Lesson Plans

Mosaic Floor
Animals in Myths and Real Life

Lesson plan based on Mosaic Floor

Research the role of lions, elephants, and bears in ancient Roman life and mythology.

Skills and Focus: Geography, Research, Writing

Subject Area: Social Science

Thematic Connection: Animals, Myths and Legends

Grade Level: Secondary School

Time Needed: 90 minutes


• Develop a strong understanding of the role animals played in important ancient Roman historical events and myths.

Instructional Materials Needed

Story: What Animal Is This?

Print Resources:

• Material about Hannibal crossing the Alps:

Prevas, John. Hannibal Crosses the Alps : The Enigma Re-Examined. Sarpedon, 1998.

•Ovid’s Metamorphoses:

Cuyler, Susanna, Ovid. Ovid's Metamorphoses: An Illustrated Distillation. Complier, 1996.

Ovid, William S. Anderson. Ovid's Metamorphoses. University of Oklahoma, 1998.

• Material about animals in ancient Rome:

Toynbee, J. M. C. Animals in Roman Life and Art. London Thames and Hudson: 1973

Online Resources:

• Myths that deal with animals:



Step 1: Explain to students that many Roman mosaics show images of animals that were imported from the far reaches of the empire for parades, private parks, and public games. Animals also were crucial to the daring invasion of Rome by Hannibal, who came from Carthage, on the north coast of Africa. In addition, many real and composite creatures had prominent associations with religious and legendary figures (e.g., lion is one of Hercules' attributes).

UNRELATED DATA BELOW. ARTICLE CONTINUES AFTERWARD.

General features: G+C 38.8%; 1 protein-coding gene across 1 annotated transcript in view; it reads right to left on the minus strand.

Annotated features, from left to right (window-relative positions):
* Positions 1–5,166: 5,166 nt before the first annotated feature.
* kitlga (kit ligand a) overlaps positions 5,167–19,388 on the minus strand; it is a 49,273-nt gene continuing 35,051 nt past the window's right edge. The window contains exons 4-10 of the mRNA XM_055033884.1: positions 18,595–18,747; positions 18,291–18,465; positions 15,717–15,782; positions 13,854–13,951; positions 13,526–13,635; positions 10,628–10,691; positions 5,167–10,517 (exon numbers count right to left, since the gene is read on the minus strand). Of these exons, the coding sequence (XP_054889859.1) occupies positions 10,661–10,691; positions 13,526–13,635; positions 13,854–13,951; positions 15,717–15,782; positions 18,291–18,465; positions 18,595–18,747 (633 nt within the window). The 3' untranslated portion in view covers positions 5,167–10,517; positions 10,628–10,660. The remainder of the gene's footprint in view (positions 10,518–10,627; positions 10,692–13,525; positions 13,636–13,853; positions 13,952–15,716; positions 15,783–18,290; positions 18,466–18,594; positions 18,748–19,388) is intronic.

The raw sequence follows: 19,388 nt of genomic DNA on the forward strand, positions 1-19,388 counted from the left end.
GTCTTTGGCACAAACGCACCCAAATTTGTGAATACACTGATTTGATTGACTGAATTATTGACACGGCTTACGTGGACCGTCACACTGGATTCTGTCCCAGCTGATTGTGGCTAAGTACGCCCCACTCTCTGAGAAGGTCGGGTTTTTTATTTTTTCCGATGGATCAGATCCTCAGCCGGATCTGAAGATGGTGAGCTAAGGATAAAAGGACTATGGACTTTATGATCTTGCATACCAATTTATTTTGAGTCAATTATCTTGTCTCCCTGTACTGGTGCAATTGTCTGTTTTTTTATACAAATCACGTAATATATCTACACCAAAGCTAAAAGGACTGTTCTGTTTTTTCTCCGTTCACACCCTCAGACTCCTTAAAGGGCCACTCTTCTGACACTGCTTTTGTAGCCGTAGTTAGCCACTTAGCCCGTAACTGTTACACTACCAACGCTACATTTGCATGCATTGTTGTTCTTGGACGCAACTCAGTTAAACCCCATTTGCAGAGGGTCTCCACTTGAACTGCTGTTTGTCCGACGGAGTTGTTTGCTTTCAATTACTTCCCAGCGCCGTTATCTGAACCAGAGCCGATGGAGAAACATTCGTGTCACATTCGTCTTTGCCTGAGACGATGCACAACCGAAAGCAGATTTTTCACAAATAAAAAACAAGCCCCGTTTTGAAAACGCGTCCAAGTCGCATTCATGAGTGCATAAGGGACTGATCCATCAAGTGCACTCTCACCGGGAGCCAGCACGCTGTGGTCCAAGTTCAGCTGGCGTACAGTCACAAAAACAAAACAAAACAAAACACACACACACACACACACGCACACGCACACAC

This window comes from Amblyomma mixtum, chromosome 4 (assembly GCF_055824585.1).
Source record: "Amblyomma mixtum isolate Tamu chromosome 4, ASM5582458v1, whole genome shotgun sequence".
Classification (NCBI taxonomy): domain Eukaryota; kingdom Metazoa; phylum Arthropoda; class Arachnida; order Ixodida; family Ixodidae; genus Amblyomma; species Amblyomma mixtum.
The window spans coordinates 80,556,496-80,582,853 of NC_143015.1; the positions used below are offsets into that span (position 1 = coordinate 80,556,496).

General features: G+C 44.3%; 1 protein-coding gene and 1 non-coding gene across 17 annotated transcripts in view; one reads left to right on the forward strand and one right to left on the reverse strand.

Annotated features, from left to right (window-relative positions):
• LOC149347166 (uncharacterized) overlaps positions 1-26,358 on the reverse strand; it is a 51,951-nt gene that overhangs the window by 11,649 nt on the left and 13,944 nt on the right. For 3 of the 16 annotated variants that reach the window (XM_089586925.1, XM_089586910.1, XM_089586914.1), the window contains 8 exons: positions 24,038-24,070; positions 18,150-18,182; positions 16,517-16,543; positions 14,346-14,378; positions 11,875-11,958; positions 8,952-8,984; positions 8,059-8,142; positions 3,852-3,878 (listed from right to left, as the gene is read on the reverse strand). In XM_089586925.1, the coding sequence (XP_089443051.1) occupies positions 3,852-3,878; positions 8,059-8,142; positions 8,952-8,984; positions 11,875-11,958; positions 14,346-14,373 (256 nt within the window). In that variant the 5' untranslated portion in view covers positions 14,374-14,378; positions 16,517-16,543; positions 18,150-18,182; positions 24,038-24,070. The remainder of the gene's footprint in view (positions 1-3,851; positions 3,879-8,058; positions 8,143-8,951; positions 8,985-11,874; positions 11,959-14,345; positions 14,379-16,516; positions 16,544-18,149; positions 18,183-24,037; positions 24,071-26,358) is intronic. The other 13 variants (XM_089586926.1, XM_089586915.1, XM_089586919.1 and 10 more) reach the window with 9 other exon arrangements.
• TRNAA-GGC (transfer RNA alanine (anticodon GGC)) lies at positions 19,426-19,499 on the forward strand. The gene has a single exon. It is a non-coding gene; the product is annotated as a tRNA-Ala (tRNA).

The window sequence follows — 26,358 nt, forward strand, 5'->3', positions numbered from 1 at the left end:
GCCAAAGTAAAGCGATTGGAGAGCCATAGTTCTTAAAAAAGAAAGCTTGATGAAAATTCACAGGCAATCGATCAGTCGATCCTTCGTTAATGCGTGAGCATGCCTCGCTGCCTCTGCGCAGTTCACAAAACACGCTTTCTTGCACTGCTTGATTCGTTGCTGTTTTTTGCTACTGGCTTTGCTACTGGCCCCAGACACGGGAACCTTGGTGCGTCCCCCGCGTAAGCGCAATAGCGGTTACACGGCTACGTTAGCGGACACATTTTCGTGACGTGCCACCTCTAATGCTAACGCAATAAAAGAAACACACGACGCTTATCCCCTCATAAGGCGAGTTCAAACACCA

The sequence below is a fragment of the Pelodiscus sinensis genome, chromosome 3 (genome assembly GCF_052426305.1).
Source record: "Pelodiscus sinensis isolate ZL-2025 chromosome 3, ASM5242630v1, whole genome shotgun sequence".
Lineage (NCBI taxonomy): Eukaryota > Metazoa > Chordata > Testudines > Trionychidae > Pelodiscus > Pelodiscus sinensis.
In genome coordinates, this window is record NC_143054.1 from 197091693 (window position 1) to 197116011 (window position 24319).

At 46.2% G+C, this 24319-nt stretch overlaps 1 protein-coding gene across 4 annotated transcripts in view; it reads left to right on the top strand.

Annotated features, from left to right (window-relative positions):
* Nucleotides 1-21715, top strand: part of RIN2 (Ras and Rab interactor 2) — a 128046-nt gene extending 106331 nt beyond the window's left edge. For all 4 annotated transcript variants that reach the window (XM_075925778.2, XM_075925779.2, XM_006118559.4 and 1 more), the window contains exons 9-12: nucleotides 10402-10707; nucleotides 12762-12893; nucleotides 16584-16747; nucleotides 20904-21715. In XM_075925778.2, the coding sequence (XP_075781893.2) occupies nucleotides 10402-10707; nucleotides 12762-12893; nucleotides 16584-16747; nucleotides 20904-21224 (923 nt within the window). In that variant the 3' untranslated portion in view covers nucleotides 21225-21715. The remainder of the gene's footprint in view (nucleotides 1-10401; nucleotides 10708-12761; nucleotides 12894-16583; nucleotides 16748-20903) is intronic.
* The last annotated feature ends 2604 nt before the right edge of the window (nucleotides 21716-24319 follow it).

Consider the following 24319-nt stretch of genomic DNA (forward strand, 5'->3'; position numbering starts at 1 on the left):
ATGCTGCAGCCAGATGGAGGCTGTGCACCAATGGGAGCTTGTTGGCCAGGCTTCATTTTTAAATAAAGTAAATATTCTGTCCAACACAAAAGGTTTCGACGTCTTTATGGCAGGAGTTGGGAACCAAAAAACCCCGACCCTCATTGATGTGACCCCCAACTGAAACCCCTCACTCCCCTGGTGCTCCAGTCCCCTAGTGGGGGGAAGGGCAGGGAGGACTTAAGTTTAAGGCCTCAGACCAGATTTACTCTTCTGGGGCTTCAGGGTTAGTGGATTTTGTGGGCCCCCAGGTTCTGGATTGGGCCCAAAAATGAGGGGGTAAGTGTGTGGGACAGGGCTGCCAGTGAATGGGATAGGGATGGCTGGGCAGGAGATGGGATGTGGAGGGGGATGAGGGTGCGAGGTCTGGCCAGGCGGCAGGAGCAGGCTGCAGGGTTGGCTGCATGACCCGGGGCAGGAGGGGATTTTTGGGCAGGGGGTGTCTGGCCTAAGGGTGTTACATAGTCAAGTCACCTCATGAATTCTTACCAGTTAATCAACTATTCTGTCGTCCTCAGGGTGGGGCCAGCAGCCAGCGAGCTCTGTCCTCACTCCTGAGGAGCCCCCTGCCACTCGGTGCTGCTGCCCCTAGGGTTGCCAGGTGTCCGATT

Step 2: Have students consider the following animals that were frequently included in Roman mosaics: lions, elephants, bears, eagles.

Ask students to:

• Select one animal from this list.

• Research and write about its function in ancient Roman parades, private parks, or public games.

• Research and write about its association with certain religious and/or legendary figures.

• Compare the perceptions of the animal in ancient Roman historical, mythological, and religious contexts to its perception in contemporary times.


This activity meets Illinois State Goal 16: Understand and analyze events, trends, individuals, and movements shaping the history of Illinois, the United States, and other nations.

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